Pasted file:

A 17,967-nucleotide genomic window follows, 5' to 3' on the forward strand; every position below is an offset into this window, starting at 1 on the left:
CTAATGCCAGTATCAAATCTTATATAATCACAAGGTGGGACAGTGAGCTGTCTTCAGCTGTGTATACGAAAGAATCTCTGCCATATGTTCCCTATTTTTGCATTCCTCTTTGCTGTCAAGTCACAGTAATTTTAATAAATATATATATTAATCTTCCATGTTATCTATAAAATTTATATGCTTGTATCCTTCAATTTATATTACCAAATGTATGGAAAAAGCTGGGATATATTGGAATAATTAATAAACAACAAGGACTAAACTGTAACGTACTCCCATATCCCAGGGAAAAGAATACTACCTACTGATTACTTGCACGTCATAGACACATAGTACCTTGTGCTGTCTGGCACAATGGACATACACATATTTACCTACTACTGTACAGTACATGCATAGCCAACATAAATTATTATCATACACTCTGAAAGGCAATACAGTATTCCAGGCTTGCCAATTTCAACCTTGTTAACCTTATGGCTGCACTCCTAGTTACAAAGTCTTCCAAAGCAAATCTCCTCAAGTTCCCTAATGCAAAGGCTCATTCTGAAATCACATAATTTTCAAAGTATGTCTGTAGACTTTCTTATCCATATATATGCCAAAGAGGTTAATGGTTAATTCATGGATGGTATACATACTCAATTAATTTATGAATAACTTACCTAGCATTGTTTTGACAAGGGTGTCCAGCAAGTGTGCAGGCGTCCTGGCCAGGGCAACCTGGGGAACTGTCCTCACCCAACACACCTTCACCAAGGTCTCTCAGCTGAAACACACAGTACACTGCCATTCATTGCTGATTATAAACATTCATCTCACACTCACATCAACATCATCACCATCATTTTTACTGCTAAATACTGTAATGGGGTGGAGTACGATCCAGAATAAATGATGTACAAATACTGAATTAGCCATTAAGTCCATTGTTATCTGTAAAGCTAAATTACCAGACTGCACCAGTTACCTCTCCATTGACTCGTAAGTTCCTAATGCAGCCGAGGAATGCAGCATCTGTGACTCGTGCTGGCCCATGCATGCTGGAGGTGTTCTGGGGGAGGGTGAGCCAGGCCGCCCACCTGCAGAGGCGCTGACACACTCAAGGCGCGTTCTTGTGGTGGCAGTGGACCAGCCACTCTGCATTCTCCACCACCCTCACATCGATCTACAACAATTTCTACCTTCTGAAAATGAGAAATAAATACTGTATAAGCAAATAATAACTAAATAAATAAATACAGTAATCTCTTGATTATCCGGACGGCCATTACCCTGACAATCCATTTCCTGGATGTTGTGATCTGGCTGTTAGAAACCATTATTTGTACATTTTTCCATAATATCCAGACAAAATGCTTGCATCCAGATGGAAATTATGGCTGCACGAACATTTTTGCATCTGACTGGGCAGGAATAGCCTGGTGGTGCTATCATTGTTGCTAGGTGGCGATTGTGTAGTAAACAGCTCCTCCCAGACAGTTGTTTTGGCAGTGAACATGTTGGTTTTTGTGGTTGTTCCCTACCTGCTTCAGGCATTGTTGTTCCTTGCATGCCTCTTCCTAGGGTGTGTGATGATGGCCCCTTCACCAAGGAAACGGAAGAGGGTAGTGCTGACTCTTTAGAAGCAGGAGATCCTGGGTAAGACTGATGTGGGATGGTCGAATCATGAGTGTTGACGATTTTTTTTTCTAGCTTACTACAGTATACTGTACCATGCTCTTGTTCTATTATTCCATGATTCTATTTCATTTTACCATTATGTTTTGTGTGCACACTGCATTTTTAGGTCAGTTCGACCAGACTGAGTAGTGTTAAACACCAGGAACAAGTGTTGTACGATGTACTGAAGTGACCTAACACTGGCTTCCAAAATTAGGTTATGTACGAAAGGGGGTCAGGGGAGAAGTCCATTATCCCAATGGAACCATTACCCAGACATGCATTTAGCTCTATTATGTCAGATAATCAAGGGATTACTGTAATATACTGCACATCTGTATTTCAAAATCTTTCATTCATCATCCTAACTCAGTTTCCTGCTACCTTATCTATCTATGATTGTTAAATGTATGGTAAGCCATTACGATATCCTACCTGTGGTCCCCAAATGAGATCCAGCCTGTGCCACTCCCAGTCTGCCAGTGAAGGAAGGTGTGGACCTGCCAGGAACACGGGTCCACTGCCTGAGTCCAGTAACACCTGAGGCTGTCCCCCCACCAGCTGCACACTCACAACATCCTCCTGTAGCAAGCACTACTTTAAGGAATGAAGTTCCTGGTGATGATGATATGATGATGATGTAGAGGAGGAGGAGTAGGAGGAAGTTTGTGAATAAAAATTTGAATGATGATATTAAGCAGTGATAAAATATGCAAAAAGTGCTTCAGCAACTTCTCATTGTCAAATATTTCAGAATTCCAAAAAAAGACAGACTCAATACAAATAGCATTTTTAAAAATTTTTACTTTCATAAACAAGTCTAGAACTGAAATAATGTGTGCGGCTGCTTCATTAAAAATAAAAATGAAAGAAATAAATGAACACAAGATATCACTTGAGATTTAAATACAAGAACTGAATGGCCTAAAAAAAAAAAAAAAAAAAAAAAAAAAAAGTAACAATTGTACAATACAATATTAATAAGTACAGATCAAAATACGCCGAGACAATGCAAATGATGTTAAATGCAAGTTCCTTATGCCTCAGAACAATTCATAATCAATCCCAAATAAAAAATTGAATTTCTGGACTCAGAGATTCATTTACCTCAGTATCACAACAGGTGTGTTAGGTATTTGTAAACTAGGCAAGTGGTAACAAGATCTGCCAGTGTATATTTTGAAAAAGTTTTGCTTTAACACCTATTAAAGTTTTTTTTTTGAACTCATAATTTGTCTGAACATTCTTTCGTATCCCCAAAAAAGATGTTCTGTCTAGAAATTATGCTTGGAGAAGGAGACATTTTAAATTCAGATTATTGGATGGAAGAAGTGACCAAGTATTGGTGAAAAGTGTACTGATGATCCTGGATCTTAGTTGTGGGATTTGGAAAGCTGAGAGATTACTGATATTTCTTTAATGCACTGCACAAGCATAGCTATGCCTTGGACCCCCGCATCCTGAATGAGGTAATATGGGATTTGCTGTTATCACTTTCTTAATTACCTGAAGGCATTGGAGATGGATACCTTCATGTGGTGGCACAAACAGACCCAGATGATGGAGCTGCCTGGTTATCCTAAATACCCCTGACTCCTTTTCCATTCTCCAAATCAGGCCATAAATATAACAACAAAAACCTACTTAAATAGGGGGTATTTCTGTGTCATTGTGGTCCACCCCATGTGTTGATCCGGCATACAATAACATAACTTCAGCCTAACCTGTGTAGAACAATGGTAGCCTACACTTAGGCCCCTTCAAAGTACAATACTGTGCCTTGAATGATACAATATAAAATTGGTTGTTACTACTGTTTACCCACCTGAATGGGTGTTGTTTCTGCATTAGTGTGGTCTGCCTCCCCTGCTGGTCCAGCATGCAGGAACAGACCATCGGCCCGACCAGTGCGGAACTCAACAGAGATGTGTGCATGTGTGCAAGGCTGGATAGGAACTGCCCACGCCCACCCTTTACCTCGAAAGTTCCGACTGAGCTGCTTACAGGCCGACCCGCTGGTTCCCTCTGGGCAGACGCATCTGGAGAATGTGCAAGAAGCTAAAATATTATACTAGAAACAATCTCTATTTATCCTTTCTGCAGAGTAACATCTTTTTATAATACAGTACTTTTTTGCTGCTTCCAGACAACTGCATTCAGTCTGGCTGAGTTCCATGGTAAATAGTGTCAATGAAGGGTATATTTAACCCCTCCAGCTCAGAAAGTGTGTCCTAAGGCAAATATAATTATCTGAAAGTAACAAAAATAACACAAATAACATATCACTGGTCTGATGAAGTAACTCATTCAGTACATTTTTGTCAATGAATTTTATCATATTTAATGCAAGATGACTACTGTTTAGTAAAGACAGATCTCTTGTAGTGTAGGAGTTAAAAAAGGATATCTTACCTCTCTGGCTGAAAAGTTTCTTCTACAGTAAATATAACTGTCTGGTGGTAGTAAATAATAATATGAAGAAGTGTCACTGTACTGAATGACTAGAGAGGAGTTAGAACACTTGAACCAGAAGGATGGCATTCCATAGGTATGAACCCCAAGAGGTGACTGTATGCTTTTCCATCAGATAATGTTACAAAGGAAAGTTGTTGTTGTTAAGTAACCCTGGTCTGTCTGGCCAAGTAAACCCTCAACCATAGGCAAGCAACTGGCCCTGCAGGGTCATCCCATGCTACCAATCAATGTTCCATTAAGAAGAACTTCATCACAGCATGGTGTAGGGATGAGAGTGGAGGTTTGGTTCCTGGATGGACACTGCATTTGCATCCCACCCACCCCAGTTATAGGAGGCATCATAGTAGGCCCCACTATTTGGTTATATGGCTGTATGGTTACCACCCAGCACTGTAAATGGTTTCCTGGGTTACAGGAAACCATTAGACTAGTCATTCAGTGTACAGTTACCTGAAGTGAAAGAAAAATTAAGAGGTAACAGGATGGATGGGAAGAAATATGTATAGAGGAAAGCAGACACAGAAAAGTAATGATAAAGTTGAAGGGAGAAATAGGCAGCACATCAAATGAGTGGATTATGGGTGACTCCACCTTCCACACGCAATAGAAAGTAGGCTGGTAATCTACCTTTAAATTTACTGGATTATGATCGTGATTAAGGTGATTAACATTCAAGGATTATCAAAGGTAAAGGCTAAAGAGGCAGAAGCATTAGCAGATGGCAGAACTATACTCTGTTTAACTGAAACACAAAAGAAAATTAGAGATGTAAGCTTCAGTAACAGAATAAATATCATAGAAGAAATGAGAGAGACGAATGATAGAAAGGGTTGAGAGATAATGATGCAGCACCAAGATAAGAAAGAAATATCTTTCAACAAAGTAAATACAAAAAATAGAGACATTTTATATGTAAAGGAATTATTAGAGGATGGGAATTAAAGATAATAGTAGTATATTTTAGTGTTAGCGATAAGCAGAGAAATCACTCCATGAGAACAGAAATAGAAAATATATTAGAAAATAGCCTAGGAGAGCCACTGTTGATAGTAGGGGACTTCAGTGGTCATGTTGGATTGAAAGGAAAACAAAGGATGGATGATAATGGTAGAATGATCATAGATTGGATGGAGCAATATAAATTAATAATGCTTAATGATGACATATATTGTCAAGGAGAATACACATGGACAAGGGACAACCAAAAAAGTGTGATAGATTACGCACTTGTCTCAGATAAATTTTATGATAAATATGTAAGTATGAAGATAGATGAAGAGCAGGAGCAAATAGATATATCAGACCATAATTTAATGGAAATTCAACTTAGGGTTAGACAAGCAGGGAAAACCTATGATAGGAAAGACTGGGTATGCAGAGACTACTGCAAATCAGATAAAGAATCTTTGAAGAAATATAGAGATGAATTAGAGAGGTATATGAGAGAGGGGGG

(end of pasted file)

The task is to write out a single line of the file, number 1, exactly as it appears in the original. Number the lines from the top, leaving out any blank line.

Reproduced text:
A 17,967-nucleotide genomic window follows, 5' to 3' on the forward strand; every position below is an offset into this window, starting at 1 on the left: